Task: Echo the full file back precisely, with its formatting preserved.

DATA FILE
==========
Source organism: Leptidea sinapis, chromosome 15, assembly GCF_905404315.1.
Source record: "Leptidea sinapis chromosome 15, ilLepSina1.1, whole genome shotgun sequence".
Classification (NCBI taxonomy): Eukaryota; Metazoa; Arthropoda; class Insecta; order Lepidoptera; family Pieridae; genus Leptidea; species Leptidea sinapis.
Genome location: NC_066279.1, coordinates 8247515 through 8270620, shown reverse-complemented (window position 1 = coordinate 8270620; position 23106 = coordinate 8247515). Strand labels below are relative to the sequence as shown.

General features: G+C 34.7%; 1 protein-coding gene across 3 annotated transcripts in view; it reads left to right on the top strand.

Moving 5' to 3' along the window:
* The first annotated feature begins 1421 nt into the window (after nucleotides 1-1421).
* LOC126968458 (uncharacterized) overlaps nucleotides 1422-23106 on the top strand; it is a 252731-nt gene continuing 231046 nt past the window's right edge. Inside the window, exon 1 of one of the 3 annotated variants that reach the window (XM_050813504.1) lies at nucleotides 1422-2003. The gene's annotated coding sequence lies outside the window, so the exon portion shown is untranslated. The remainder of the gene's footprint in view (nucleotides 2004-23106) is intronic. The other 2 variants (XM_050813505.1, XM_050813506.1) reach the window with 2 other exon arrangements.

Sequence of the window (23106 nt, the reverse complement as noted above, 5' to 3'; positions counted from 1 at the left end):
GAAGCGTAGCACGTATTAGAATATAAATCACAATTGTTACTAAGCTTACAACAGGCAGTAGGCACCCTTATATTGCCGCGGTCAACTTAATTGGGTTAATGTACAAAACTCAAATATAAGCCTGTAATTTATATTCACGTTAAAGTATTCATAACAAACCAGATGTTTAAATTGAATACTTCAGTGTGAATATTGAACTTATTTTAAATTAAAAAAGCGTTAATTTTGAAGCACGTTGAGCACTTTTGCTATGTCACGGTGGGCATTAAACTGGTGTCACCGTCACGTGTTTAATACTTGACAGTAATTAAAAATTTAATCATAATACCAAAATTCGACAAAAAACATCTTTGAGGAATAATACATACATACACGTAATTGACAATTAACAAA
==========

Source organism: Leptidea sinapis, chromosome 15, assembly GCF_905404315.1.
Source record: "Leptidea sinapis chromosome 15, ilLepSina1.1, whole genome shotgun sequence".
Classification (NCBI taxonomy): Eukaryota; Metazoa; Arthropoda; class Insecta; order Lepidoptera; family Pieridae; genus Leptidea; species Leptidea sinapis.
Genome location: NC_066279.1, coordinates 8247515 through 8270620, shown reverse-complemented (window position 1 = coordinate 8270620; position 23106 = coordinate 8247515). Strand labels below are relative to the sequence as shown.

General features: G+C 34.7%; 1 protein-coding gene across 3 annotated transcripts in view; it reads left to right on the top strand.

Moving 5' to 3' along the window:
* The first annotated feature begins 1421 nt into the window (after nucleotides 1-1421).
* LOC126968458 (uncharacterized) overlaps nucleotides 1422-23106 on the top strand; it is a 252731-nt gene continuing 231046 nt past the window's right edge. Inside the window, exon 1 of one of the 3 annotated variants that reach the window (XM_050813504.1) lies at nucleotides 1422-2003. The gene's annotated coding sequence lies outside the window, so the exon portion shown is untranslated. The remainder of the gene's footprint in view (nucleotides 2004-23106) is intronic. The other 2 variants (XM_050813505.1, XM_050813506.1) reach the window with 2 other exon arrangements.

Sequence of the window (23106 nt, the reverse complement as noted above, 5' to 3'; positions counted from 1 at the left end):
GAAGCGTAGCACGTATTAGAATATAAATCACAATTGTTACTAAGCTTACAACAGGCAGTAGGCACCCTTATATTGCCGCGGTCAACTTAATTGGGTTAATGTACAAAACTCAAATATAAGCCTGTAATTTATATTCACGTTAAAGTATTCATAACAAACCAGATGTTTAAATTGAATACTTCAGTGTGAATATTGAACTTATTTTAAATTAAAAAAGCGTTAATTTTGAAGCACGTTGAGCACTTTTGCTATGTCACGGTGGGCATTAAACTGGTGTCACCGTCACGTGTTTAATACTTGACAGTAATTAAAAATTTAATCATAATACCAAAATTCGACAAAAAACATCTTTGAGGAATAATACATACATACACGTAATTGACAATTAACAAA